Arbitration and Conciliation (Amendment) Act 2021: Legislative Commentary

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On November 4, 2020, the Government had promulgated the Arbitration and Conciliation (Amendment) Ordinance. Earlier this year in March it repealed the ordinance and replaced the same with Arbitration Conciliation Act’21. It is discerned in the ‘Statement of Objects and Reasons’ of the Amendment that these changes are made to eradicate corruption. Rajrishi Ramaswamy decodes the 2021 amendment and compares their need in light of the Arbitration Act and previous amendments.

Arbitration Conciliation Amendment 2021
Arbitration and Conciliation (Amendment) Act, 2021: Legislative Commentary

By Rajrishi Ramaswamy, a first-year law student from Symbiosis Law School, Hyderabad.


Governance of arbitration procedures in India was initiated with the passage of the Arbitration Act, 1889. The Arbitration Act 1940 consolidated various laws that dealt with procedural aspects of different kinds of Alternate Dispute Resolution methods.

Arbitration (Protocol and Convention) Act, 1937[1] was part of the consolidation. Thereinafter, significant amendments were made to the principal Act in 1996, 2015 and 2019,[2] which were in line with the developments in international arbitration law.

On March 13, 2021, Parliament passed the Arbitration and Conciliation (Amendment) Act, 2021 (hereinafter the Amendment Act), to amend specific provisions of the principal Act,  Arbitration and Conciliation Act 1996.

The commentary will analyse the amendments made to the principal Act. The piece will also consider various stakeholders’ opinions, as well as, the observations made by multiple Indian Courts on the relevant provisions of the Act before their amendment.

Arbitration and Conciliation (Amendment) Act: Simplifying Amendments

The Amendment Act makes three amendments to the principal Act.

Though seemingly inadequate, it is pertinent to note that these amendments have been introduced as a measure against the increasing corrupt practices in securing arbitral awards. The statements of objects and reasons enlisted in the Amendment Bill introduced in the Lok Sabha reflect the same.[3]

Firstly, Section 2 of the Amendment Act introduces an amendment to Section 36 of the principal Act. Section 36 of the Principal Act deals with the execution of arbitral awards.

An arbitral award is defined under Section 2(c) of the principal Act to include an interim award.[4] Sub-section 3 of Section 36 grants power to the Courts to stay the execution of an arbitral award and provide in writing the reasons for the same. The proviso to this sub-section describes the procedure to be undertaken by the Court in cases where an arbitral award has been given in payment of money.

The Amendment Act adds a clause to this proviso, whereby the Court can also stay the arbitral award from being executed when there is prima facie evidence that the award itself, or the contract on which such award is based, was affected by fraud or corruption. The Court can unconditionally stay the award until it’s challenged under Section 34 of the Act. The Amendment Act states that this provision will come into effect retrospectively from October 23, 2015.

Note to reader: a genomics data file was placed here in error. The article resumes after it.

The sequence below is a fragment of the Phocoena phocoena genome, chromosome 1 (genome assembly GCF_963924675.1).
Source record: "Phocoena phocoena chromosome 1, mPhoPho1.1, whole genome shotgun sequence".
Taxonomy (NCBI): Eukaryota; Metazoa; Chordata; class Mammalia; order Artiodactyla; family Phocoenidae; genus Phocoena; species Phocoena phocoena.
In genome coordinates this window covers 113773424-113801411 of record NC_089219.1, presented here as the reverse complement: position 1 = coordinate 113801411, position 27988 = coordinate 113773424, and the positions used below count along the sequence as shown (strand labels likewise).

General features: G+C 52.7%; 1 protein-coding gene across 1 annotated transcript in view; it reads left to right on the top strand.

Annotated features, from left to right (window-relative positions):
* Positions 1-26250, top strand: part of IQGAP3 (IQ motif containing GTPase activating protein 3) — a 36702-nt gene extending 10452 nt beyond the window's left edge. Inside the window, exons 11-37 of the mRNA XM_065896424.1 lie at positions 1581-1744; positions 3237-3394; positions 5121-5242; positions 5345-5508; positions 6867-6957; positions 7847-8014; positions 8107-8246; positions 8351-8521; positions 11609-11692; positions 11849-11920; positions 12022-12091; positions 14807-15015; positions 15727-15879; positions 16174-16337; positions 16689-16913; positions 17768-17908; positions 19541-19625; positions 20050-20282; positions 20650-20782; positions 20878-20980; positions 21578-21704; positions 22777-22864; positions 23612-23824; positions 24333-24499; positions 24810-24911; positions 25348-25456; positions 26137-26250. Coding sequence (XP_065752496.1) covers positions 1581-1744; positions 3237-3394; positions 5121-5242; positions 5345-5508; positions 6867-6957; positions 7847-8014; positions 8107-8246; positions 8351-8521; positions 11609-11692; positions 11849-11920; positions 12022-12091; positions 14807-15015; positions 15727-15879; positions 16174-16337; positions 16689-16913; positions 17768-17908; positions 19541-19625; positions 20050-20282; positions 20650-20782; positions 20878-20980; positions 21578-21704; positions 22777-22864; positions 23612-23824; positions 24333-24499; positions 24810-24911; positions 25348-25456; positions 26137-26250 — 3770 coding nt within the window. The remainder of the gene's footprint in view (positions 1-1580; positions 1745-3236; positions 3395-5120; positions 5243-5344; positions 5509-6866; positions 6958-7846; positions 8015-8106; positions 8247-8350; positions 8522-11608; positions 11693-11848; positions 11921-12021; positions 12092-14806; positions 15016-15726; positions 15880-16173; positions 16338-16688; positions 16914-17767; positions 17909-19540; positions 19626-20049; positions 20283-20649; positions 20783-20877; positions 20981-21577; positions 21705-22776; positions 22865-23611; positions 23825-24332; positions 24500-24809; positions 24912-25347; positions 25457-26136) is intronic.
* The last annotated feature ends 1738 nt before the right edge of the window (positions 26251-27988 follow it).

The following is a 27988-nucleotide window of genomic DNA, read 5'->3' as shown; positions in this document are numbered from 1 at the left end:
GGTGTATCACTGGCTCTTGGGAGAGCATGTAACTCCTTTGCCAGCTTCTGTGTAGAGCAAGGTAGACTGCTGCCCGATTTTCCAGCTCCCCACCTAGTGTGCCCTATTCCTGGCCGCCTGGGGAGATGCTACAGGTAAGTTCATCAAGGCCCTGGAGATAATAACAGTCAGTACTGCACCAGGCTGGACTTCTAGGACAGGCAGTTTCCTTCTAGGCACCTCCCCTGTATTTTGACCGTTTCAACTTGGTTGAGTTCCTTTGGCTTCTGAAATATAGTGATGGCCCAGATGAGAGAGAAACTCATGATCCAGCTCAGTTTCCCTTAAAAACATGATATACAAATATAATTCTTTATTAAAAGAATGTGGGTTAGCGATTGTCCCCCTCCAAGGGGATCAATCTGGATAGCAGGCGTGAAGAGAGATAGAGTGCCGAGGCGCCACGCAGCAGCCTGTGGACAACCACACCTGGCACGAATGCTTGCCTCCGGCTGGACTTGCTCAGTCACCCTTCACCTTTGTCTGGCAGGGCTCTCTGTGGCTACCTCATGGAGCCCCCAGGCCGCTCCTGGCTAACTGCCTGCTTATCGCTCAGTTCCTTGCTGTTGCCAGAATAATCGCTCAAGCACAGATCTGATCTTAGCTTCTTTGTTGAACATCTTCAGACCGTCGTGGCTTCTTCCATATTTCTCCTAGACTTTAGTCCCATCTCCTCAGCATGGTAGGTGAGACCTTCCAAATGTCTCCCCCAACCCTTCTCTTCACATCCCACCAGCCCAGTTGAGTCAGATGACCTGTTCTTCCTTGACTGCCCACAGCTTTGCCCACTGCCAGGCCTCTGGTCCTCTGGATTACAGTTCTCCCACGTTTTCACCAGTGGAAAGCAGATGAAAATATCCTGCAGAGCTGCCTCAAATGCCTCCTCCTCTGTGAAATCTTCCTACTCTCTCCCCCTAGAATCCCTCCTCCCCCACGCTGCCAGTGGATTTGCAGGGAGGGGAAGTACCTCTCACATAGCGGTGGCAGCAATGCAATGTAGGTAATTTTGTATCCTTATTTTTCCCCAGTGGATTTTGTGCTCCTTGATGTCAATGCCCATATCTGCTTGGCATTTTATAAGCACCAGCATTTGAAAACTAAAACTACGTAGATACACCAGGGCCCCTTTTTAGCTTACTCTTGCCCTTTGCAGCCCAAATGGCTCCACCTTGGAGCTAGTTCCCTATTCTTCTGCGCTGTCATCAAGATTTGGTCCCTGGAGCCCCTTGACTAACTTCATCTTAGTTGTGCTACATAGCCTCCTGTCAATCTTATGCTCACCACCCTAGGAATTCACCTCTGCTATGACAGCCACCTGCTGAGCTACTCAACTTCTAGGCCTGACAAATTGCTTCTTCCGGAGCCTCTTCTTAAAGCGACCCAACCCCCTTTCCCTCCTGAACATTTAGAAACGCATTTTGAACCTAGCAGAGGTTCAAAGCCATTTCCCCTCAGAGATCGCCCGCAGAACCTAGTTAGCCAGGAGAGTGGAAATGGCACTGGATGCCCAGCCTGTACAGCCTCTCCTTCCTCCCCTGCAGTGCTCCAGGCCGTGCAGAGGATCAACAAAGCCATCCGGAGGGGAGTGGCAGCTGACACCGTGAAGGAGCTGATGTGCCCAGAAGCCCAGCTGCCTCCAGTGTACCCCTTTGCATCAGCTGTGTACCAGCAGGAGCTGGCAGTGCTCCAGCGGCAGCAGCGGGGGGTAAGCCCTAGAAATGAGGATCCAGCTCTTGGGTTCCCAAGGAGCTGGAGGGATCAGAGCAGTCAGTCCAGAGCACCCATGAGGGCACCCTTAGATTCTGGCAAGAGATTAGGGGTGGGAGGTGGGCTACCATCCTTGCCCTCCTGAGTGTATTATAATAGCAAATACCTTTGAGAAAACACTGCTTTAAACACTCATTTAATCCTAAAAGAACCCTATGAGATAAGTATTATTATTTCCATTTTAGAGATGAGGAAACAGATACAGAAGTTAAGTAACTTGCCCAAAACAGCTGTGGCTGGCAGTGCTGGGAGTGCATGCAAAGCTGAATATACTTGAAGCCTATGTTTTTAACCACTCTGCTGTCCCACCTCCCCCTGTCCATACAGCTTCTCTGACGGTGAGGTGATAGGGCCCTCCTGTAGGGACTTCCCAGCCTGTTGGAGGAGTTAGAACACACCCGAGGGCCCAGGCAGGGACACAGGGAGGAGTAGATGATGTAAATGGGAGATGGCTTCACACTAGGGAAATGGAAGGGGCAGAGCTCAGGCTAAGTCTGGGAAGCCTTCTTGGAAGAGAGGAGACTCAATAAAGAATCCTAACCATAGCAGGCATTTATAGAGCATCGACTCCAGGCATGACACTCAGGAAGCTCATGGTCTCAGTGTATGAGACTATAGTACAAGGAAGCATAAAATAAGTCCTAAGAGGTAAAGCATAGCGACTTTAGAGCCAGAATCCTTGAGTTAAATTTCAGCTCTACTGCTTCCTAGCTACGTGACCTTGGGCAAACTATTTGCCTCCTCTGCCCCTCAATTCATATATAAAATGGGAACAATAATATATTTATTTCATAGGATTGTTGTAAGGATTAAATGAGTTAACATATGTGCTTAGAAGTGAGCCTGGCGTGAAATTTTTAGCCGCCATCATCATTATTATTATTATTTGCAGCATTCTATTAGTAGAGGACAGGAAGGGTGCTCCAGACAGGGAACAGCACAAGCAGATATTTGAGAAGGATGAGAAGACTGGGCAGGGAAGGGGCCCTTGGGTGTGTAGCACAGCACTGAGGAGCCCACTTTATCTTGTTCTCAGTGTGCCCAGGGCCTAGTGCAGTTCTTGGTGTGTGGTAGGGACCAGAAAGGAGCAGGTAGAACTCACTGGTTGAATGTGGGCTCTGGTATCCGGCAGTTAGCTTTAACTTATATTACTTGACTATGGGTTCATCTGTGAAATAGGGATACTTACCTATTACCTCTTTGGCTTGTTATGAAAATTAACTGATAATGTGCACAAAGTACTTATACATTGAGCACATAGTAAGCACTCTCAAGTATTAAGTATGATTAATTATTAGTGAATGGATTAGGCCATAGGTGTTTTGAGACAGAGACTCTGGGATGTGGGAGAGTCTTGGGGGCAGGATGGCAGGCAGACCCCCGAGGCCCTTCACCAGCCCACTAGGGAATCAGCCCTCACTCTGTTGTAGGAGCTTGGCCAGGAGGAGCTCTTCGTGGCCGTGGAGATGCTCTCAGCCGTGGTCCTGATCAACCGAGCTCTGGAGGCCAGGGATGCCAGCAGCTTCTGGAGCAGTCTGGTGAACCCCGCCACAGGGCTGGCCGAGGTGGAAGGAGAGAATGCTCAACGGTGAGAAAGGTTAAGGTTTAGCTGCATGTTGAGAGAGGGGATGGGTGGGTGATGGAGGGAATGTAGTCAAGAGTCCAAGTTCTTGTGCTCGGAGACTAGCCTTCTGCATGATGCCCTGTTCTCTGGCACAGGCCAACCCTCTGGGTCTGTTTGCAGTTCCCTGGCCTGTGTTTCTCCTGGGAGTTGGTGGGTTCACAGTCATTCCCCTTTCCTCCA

Through an explanation clause, it further clarifies that this amendment applies to all court cases related to arbitration proceedings, irrespective of whether or not these cases commenced before the passage of the 2015 Amendment Act.

The second amendment made by the Amendment Act through Section 3 is to Section 43J of the principal Act, through which the unamended provision is substituted by a provision that reads:

“The qualifications, experience and norms for accreditation of arbitrators shall be such as may be specified by the regulations.”[5]

Section 43J was added to the principal Act by way of the 2019 Amendment Act.[6] The unamended Section provided that the qualifications of the arbitrators would be as per those specified in Schedule Eight of the Act.

The final amendment deleted Schedule Eight of the principal Act. The ‘Statement of Objects and Reasons’ of the Amendment Act state that this deletion had to be made to facilitate eminent arbitrators to participate in Indian arbitration proceedings, thereby ensuring that India is promoted as a ‘hub of international commercial arbitration’.[7]

Impact of the Arbitration and Conciliation (Amendment) Act on the Principal Act

Though the reasons for the amendments are clarified in the ‘Statement of Objects and Reasons’ of the Amendment Act, comparing the amendments with the provisions of the principal Act will help in understanding their effectiveness.

Early Detection of Fraud

The amendment to Section 36 is perhaps the most significant amendment brought in by the Amendment Act.

The provisions of the principal Act that dealt with fraud in the arbitral awards were ambiguous. They depended upon judicial intervention and time extensions under the Limitations Act[8] to gain meaning. One such provision is Section 17 of the Limitations Act, which states that the limitation period is postponed in cases where fraud on the part of a party has been discovered.